screen rocks. It's wonderful having four pine windows open, each on a different mailbox, and not having to worry about shutting them all down and opening them all back up whenever I change locations. It's also great just being able to remotely detach my laptop's session when I happen to log in from somewhere else, and catch my pine session right where I left it.
Now if we can only get this for GUIs. I mean, aside from using VNC. Though I suppose there's no real shame in that. Hmm...
Keep your books up to date. I am now in the middle of the pain of entering two and a half years of back accounting information, so I can catch up on my taxes and turn in some expense reports for a former employer. This would have been so much less pain if amortized over those years.
By the same token, what kept me from doing it as I went was a lack of tools that I considered "up to the task", and a lack of time to invest in seriously writing them. The various proprietary packages had too much baggage (beyond their proprietariness), and I didn't want to wrap myself up in that only to not be able to get my data back out when I was ready to move on or write something.
So, in a way, it's actually good that I'm doing it all at once. Even though it's a lot of work, because I'm doing it over the same few days, it's all going in relatively consistently. If I did it over two and a half years, I can see my ways of dealing with various entry challenges drifting over time.
This would be a good time to give kudos to the GnuCash folks. Even though I have nits to pick on every scale from the trivial to the Colossal with the package and the code (because I'm that kind of asshole :) ), I respect mightily the work they're doing and the size of the task they've undertaken. And, the bottome line is that, for all of my "I would do it this way" and "it doesn't work the way I want it to" blustering, the shit works, which happens to be the single most important goddamned thing to me right now.
I hope that previous paragraph comes out as the compliment I intend it to be :) If not, and you're a GnuCash developer, send me your PayPal info and I'll buy you a beer as a more succinct statement of my appreciation. Hell, even if you did read that as a compliment (and you're a GnuCash developer), send it anyway. Because, hey, free beer. Cold beer. :)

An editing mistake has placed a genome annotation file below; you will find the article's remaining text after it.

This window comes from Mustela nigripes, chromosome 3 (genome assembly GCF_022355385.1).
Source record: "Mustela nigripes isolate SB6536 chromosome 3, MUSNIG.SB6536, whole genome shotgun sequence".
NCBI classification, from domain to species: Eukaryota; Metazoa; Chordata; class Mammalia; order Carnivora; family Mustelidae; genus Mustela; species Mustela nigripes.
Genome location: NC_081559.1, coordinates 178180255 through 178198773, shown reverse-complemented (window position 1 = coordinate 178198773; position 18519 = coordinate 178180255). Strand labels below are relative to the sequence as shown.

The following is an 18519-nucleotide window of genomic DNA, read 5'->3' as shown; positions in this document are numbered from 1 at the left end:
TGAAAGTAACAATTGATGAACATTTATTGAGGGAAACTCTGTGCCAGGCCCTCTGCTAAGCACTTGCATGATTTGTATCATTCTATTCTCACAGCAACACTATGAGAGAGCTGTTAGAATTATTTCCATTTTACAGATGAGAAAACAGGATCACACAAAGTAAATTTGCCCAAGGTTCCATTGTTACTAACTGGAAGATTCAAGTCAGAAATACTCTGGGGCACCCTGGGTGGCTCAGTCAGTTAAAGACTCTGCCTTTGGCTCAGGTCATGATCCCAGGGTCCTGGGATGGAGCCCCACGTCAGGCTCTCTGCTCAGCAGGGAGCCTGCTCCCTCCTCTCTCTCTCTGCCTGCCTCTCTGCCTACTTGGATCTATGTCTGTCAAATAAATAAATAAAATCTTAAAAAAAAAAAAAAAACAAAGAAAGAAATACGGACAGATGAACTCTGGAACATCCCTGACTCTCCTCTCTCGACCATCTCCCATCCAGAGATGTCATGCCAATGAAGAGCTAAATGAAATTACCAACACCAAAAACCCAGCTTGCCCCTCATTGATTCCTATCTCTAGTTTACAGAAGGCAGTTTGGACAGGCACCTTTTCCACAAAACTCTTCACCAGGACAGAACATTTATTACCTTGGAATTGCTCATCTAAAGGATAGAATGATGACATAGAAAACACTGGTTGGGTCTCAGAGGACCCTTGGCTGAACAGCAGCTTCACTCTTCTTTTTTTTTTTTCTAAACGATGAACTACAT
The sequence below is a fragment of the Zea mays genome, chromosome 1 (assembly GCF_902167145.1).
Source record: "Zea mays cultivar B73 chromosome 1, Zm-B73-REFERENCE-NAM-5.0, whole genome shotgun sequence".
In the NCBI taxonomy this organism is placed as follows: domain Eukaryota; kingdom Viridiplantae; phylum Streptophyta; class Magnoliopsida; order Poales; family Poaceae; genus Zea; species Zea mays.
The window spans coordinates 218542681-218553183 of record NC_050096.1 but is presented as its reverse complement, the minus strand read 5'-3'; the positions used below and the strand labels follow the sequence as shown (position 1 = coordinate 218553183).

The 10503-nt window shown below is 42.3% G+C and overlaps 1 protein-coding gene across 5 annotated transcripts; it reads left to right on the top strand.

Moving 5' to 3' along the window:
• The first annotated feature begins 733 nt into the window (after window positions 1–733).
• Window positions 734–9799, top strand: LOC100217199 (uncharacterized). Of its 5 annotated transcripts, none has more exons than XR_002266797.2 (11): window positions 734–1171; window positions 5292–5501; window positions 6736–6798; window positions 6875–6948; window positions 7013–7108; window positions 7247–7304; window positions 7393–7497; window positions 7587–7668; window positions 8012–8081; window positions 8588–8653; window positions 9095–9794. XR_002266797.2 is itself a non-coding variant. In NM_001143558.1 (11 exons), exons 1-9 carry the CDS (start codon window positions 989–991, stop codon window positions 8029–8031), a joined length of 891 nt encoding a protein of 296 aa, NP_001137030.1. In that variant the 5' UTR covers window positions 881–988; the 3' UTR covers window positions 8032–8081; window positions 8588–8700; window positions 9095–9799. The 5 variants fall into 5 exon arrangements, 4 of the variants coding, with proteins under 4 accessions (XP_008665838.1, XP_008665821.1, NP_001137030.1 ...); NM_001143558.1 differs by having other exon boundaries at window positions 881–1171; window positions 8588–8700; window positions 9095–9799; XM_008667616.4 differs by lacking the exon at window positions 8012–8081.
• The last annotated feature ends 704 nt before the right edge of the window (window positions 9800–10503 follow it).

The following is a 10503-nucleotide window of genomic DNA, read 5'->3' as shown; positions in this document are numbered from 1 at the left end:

MDF is friggin' heavy. I'll post pics later, but the short version is that I got tired of trying to cobble together shop cabinets out of the random (too small) pieces of OSB I had lying around, so I went out and bought 5 sheets of 3/4" MDF, 1 sheet of 1/2" MDF, some 1/4" Luaun, and some 1/4" Masonite. All of it, piled onto a little Toyota pick-up, made the lee-springs bend entirely opposite of the way they're supposed to at rest. Of course, these springs were already in pretty bad shape. Or were they? And don't get me started about getting it all into the shop. Ugh. And this is supposed to be a relaxing hobby. Whatever.
MDF is doubley-friggin' dusty. I suppose, for the benefit of the non shop-inclined out there, I should recap what MDF is. It stands for Medium Density Fiberboard, and is a manufactured sheet lumber product that has excellent dimensional stability (ie: doesn't warp, swell, etc., with changes in humidity), machines very well (ie: routers and table saws love to chew it up with nice, clean, precise edges), and takes paint very well.
The problem is the very reason it machines so well: it's made up of highly compressed, very small wood particles. This is not that particle board crap that all of the crummy furniture you buy at Wal-mart is made from. This is like cardboard dust (yea, dust) that's been packed together with adhesive. So when you machine it, you get back cardboard dust. And it gets everywhere. I had to go get a special bag and HEPA filter for my Shop-Vac(tm) just to suck it all up without stopping every five minutes to clean the filter.
Plans are helpful. For the aforementioned shop-cabinets, I went all-out exhaustively anal in planning them. I fired up Visio (yeah, I know, I'm a bad person) and laid them out in excruciating detail. I made a sheetgoods cutlist, along with little machining diagrams to tape to each piece as it went through the shop. When it finally came time to run everything through the sharp, fast-spinning things, it went down without a hitch. I was incredibly surprised, because my entire woodworking history to date has been a serious of fuckups :|
No, really. Plans are helpful. Of course, there were a few things that I decided to "free-hand", because I hadn't completely finished the plans in one or two minor places. Want to guess what happened? Yeah. I fucked it up. Sigh. Fortunately, as I mentioned, they were relatively minor details, and I managed to hide them well enough :) But still, it's annoying.
I should start woodvogato.org, for the two people other than me that actually give a shit about free software and woodworking :)
Ah, well. Back to the bookkeeping grind. Soon, I'll be in good with the tax man again, and will be able to focus my energies on software instead of vague, unidentified worrying.